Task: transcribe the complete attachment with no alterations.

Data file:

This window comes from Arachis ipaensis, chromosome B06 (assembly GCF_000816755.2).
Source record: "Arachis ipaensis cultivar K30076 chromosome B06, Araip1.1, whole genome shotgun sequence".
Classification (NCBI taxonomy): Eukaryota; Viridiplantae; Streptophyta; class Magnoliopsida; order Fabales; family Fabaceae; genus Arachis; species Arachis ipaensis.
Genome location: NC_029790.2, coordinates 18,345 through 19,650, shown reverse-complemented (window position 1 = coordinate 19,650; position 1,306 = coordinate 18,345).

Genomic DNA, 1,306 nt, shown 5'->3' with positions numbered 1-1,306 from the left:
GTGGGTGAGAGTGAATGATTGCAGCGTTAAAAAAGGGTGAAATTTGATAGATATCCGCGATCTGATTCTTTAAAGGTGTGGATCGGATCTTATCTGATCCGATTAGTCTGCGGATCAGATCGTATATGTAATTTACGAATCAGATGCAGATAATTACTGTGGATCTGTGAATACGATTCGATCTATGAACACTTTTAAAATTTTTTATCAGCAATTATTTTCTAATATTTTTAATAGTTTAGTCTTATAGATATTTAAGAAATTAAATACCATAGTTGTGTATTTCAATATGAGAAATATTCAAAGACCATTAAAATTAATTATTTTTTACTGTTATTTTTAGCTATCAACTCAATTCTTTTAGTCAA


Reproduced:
This window comes from Arachis ipaensis, chromosome B06 (assembly GCF_000816755.2).
Source record: "Arachis ipaensis cultivar K30076 chromosome B06, Araip1.1, whole genome shotgun sequence".
Classification (NCBI taxonomy): Eukaryota; Viridiplantae; Streptophyta; class Magnoliopsida; order Fabales; family Fabaceae; genus Arachis; species Arachis ipaensis.
Genome location: NC_029790.2, coordinates 18,345 through 19,650, shown reverse-complemented (window position 1 = coordinate 19,650; position 1,306 = coordinate 18,345).

Genomic DNA, 1,306 nt, shown 5'->3' with positions numbered 1-1,306 from the left:
GTGGGTGAGAGTGAATGATTGCAGCGTTAAAAAAGGGTGAAATTTGATAGATATCCGCGATCTGATTCTTTAAAGGTGTGGATCGGATCTTATCTGATCCGATTAGTCTGCGGATCAGATCGTATATGTAATTTACGAATCAGATGCAGATAATTACTGTGGATCTGTGAATACGATTCGATCTATGAACACTTTTAAAATTTTTTATCAGCAATTATTTTCTAATATTTTTAATAGTTTAGTCTTATAGATATTTAAGAAATTAAATACCATAGTTGTGTATTTCAATATGAGAAATATTCAAAGACCATTAAAATTAATTATTTTTTACTGTTATTTTTAGCTATCAACTCAATTCTTTTAGTCAA